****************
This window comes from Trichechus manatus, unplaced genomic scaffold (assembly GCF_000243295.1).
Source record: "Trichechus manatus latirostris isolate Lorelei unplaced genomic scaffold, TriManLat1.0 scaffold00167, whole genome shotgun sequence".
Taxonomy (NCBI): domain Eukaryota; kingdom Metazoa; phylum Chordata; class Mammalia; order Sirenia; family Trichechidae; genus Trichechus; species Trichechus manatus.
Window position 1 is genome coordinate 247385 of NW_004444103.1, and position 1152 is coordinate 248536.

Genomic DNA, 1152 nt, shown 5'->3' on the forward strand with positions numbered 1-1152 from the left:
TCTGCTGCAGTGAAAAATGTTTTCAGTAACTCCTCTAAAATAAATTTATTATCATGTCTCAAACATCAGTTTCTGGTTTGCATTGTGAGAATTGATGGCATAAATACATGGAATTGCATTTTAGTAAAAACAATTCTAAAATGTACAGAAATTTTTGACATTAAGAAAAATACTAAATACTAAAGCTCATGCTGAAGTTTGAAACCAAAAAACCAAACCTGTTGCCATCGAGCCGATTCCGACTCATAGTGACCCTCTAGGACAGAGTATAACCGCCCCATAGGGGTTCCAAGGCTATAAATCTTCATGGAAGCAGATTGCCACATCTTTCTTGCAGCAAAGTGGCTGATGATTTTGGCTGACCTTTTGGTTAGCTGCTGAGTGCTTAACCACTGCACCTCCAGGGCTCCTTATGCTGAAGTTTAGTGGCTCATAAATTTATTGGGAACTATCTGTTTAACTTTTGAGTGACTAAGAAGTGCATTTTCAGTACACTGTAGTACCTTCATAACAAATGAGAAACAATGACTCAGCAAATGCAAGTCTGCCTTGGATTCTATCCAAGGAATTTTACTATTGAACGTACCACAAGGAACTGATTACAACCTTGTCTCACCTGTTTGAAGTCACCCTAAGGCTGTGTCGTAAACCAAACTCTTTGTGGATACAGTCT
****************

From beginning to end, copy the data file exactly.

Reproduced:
This window comes from Trichechus manatus, unplaced genomic scaffold (assembly GCF_000243295.1).
Source record: "Trichechus manatus latirostris isolate Lorelei unplaced genomic scaffold, TriManLat1.0 scaffold00167, whole genome shotgun sequence".
Taxonomy (NCBI): domain Eukaryota; kingdom Metazoa; phylum Chordata; class Mammalia; order Sirenia; family Trichechidae; genus Trichechus; species Trichechus manatus.
Window position 1 is genome coordinate 247385 of NW_004444103.1, and position 1152 is coordinate 248536.

Genomic DNA, 1152 nt, shown 5'->3' on the forward strand with positions numbered 1-1152 from the left:
TCTGCTGCAGTGAAAAATGTTTTCAGTAACTCCTCTAAAATAAATTTATTATCATGTCTCAAACATCAGTTTCTGGTTTGCATTGTGAGAATTGATGGCATAAATACATGGAATTGCATTTTAGTAAAAACAATTCTAAAATGTACAGAAATTTTTGACATTAAGAAAAATACTAAATACTAAAGCTCATGCTGAAGTTTGAAACCAAAAAACCAAACCTGTTGCCATCGAGCCGATTCCGACTCATAGTGACCCTCTAGGACAGAGTATAACCGCCCCATAGGGGTTCCAAGGCTATAAATCTTCATGGAAGCAGATTGCCACATCTTTCTTGCAGCAAAGTGGCTGATGATTTTGGCTGACCTTTTGGTTAGCTGCTGAGTGCTTAACCACTGCACCTCCAGGGCTCCTTATGCTGAAGTTTAGTGGCTCATAAATTTATTGGGAACTATCTGTTTAACTTTTGAGTGACTAAGAAGTGCATTTTCAGTACACTGTAGTACCTTCATAACAAATGAGAAACAATGACTCAGCAAATGCAAGTCTGCCTTGGATTCTATCCAAGGAATTTTACTATTGAACGTACCACAAGGAACTGATTACAACCTTGTCTCACCTGTTTGAAGTCACCCTAAGGCTGTGTCGTAAACCAAACTCTTTGTGGATACAGTCT